Council of University of Wisconsin Libraries
Council of University of Wisconsin Libraries
February 9, 2000
University of Wisconsin-Baraboo
Present: Arne Arneson, Anita Evans, Lorie Docken, Pat Wilkinson (vice Berens), Tom Peischl, Paul Moriarty, Joe Jax (presiding), Ken Grant, Peter Watson-Boone, Hsi-ping Shao, Joyce Huang, Chris Baum, Faye Flesia, Ed Van Gemert, Jean Gilbertson, Ellen James, Gary Alexander, Bob Rose, Peter Gottlieb
Guests: Richard Reeb, Steve Elfstrand
- Introductions, Announcements, and Call To Order
- CUWL Task Force on Cataloging Full-Text Journals in Aggregator Databases
- CUWL Customized Database Task Force Report
- Book Bid Task Force Report
- CUWL Operating Procedures
- CDC Report
- Resource Sharing Policy Update
- Discarding Library Materials
- Future of the CDR
The meeting was called to order by CUWL Chair Elect Joe Jax at 1:26 p.m.
Joe Jax announced that Bob Carmack was unable to attend these CUWL meetings.
Tom Peischl asked that changes to the CUWL membership list be sent to him; e-mail address changes should be sent to Lorie Docken.
Joe Jax announced that the Circus World Library was open until 4 p.m. on weekdays for anyone interested in visiting that facility.
Those present introduced themselves.
Joe Jax thanked Ken Grant for hosting this CUWL meeting.
It was moved (Evans) and seconded (Peischl) to approve the minutes of the CUWL meetings of November 8 and 9, 1999. Motion carried.
Richard Reeb (UW-Madison) and Steve Elfstrand (UW-Eau Claire) reported for the task force.
Richard reported on the task force’s additional work since the Green Lake meeting and distributed copies of the Program for Cooperative Cataloging Standing Committee on Automation Task Group on Journals in Aggregator Databases Final Report and the CUWL Task Force Progress Report. Among the issues highlighted by Richard were the facts that OCLC is not including holdings information in the 856 field, subfield 3, and that OCLC was not sanctioning the Ebsco practice of presenting holdings information, illustrated on page 10 of the PCC report, because it was not in concert with CONSER. The PCC report recommends inputting manual records for aggregators of fewer than 200 titles. For aggregators with more than 200 titles, machine-generated records are recommended. The PCC recommends distribution of the entire record set for an aggregated database whenever the OPAC is updated.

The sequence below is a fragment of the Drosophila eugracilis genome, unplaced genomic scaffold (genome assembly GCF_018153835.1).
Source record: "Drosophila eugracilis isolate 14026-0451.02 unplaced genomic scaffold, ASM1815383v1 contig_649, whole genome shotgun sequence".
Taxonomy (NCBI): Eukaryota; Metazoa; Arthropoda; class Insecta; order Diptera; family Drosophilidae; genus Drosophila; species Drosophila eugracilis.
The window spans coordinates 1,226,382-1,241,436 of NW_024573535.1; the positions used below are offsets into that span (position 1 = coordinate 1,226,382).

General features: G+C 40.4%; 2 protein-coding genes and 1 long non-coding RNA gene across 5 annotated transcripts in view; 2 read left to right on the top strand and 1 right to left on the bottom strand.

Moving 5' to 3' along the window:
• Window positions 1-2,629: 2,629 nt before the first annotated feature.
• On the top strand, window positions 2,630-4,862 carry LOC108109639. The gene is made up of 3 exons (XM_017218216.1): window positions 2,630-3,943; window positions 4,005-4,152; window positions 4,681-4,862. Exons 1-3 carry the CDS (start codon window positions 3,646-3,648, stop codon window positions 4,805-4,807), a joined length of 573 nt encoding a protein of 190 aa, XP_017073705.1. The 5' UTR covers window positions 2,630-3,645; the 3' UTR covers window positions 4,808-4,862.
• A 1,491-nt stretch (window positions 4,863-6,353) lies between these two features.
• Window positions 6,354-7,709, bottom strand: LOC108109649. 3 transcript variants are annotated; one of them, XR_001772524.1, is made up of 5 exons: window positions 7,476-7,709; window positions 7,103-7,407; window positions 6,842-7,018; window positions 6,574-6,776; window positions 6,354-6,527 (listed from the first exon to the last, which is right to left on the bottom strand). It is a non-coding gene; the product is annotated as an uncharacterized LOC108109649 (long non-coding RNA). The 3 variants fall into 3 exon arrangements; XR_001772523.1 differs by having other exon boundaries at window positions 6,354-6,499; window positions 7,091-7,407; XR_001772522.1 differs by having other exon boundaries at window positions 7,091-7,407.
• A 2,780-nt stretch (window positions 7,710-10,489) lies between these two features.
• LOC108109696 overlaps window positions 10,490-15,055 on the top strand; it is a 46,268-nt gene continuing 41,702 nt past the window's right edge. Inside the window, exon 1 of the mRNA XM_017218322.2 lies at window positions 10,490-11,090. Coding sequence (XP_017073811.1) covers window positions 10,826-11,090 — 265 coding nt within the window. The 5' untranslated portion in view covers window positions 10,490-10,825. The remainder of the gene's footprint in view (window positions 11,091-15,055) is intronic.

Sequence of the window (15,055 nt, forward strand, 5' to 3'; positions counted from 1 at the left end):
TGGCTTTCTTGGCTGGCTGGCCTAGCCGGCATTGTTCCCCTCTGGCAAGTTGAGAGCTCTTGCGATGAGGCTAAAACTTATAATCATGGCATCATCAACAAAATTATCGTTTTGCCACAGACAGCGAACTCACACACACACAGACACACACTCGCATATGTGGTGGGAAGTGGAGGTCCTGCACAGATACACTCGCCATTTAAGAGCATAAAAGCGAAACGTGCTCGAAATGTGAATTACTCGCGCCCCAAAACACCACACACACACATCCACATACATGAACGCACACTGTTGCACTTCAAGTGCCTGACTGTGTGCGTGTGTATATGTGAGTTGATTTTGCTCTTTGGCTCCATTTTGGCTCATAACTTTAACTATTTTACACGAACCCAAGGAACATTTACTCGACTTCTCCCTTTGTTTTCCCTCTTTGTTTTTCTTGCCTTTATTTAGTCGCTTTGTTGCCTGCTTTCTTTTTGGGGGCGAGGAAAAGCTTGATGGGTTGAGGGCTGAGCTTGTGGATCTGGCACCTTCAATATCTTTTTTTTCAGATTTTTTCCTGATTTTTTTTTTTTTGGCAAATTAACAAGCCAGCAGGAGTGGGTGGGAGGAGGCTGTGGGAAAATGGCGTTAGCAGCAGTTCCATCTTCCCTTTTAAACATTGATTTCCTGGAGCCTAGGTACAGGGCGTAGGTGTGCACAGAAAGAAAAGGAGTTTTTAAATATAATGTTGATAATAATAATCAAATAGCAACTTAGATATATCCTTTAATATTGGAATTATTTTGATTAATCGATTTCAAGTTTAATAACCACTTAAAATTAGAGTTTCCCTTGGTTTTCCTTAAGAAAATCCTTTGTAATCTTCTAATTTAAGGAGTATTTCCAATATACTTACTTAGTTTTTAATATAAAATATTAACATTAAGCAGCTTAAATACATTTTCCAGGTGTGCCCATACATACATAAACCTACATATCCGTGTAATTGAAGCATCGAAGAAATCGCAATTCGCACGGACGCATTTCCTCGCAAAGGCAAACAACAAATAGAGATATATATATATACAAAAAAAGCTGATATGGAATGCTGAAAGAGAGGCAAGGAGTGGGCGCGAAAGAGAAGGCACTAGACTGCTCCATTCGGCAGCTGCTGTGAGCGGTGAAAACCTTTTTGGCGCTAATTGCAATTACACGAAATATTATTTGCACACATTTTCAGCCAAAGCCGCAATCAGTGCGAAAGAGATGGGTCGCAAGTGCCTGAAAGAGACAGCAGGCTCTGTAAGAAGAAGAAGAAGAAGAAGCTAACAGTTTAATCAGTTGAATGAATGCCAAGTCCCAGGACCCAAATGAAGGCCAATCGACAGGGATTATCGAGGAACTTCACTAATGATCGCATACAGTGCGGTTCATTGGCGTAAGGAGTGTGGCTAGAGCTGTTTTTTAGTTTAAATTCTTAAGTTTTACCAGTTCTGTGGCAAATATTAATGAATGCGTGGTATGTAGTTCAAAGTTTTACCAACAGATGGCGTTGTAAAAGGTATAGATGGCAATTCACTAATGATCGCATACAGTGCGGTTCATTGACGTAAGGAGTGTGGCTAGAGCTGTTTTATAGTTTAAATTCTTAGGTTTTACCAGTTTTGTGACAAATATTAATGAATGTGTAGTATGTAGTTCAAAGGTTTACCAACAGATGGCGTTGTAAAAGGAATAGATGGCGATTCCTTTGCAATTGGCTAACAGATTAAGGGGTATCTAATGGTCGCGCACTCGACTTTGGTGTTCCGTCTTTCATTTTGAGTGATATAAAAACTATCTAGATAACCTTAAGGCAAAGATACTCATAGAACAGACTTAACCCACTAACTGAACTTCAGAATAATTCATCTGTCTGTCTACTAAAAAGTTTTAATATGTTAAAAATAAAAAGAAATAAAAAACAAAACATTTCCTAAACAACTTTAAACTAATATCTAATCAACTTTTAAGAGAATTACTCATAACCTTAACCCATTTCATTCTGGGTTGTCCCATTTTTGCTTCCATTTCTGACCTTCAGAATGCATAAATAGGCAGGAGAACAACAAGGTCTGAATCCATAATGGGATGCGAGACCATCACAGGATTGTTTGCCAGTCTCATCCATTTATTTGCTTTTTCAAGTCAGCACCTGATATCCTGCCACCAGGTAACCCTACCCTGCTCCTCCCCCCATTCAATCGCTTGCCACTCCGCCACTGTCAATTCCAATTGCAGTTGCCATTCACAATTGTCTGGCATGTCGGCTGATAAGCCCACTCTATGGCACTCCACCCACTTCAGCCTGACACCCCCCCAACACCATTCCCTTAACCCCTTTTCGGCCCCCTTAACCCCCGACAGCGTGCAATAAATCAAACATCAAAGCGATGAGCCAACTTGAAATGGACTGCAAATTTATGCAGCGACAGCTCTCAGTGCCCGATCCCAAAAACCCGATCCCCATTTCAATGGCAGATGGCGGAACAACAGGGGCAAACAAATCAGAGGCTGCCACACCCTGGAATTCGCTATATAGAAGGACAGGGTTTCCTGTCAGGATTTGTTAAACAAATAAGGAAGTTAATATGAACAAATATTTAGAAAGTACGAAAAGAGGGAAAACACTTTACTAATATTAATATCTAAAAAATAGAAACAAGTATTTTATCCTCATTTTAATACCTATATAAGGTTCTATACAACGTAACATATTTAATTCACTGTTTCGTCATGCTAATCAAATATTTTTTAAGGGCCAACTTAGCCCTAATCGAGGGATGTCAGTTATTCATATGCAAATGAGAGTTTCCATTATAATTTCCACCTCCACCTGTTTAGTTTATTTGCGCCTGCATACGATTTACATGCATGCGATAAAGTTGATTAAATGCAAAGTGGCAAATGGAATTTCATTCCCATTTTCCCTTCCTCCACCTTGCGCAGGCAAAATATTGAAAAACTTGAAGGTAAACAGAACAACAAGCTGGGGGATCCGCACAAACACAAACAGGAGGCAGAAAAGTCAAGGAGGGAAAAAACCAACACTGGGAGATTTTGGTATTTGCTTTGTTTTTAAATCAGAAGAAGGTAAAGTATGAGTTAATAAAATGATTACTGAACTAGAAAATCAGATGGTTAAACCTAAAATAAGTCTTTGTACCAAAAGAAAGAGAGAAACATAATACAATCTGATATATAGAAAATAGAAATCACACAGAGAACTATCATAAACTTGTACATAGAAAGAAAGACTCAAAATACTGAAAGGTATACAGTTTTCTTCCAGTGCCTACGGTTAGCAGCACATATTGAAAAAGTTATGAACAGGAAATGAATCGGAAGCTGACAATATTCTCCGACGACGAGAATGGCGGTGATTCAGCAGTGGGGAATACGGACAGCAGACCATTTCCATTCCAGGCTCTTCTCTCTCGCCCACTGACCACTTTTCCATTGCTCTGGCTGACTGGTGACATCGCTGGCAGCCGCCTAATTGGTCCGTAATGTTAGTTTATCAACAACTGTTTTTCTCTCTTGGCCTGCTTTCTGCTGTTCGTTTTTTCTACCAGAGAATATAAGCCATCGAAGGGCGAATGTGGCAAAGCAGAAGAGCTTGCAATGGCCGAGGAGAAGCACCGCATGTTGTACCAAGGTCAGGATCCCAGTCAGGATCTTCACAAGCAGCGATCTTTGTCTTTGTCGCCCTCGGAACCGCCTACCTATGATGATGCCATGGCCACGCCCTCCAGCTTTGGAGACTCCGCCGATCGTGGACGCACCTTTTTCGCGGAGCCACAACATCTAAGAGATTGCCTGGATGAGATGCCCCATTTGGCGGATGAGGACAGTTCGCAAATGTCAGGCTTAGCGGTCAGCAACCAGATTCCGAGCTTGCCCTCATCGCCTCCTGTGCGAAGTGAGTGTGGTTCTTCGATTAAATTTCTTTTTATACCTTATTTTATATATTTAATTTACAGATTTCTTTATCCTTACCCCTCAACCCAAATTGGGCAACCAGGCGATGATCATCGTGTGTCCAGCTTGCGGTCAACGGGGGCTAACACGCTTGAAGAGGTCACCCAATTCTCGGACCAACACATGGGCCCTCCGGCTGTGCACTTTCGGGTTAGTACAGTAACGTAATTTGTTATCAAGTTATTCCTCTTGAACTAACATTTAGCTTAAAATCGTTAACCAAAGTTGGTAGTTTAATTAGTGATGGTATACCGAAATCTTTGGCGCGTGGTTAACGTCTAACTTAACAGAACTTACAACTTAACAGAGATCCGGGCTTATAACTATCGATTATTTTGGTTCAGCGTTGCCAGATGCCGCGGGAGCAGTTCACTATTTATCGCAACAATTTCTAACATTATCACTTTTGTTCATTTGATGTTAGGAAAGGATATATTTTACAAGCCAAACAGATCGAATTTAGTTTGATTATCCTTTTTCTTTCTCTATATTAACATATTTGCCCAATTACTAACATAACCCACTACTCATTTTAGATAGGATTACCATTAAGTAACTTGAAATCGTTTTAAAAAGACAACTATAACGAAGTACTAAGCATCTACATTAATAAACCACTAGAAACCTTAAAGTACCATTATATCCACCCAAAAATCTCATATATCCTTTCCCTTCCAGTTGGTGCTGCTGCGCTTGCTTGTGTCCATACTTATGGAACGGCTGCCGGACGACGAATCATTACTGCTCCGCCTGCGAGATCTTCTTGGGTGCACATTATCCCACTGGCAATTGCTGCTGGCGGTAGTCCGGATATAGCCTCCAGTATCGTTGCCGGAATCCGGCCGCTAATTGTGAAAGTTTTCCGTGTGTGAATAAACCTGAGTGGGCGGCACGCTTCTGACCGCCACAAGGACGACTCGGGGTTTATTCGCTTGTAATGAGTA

Steve provided some illustrations of sample Ebsco records from the UWEC catalog and discussed the difficulties and advantages of having single or multiple records for journals in aggregated databases. Steve indicated that it was possible to do a bulk import of Ebsco records into the Voyager database; however, it is not possible to do bulk deletes (if for example, a subscription to an aggregated database was cancelled). The advantages of the Ebsco approach include the fact that we could get started right away. Disadvantages include the fact that each title would have a separate record from each vendor, and that holdings are in the 856 field rather than the MFHD. Steve offered to have Eau Claire load records from Ebsco in its catalog to test how the bulk importing and updates would work.
Questions asked concerned whether or not Ebsco would notify of title changes, etc. At this point, no vendor is automatically doing this. The question was also asked whether the same title would show up multiple times if it was in multiple databases from the same vendor. The answer to this question is not known, but the supposition is that it would not.
The Task Force recommended in its report that: UW libraries purchase record sets from vendors and utilities; catalog or buy WorldCat Collection Sets for JSTOR and Project Muse titles; negotiations for new aggregated databases should consider the issue of records availability for aggregated titles; that OCLC be lobbied to include holdings data in WorldCat Collection sets; that the UW libraries lobby aggregators to conform to the JSTOR practice of notifying customers of changes in holdings dates; and that UW libraries lobby Endeavor to provide bulk delete functionality in Release 2000.
Ed Van Gemert noted that it is too late to include bulk delete functionality for Release 2000, but perhaps not for 2001. Paul Moriarty indicated his belief that not having bulk delete functionality is a gamble. Joe Jax asked if all the records have to be loaded at individual sites? The answer was yes if those sites want the information to be reflected in local records.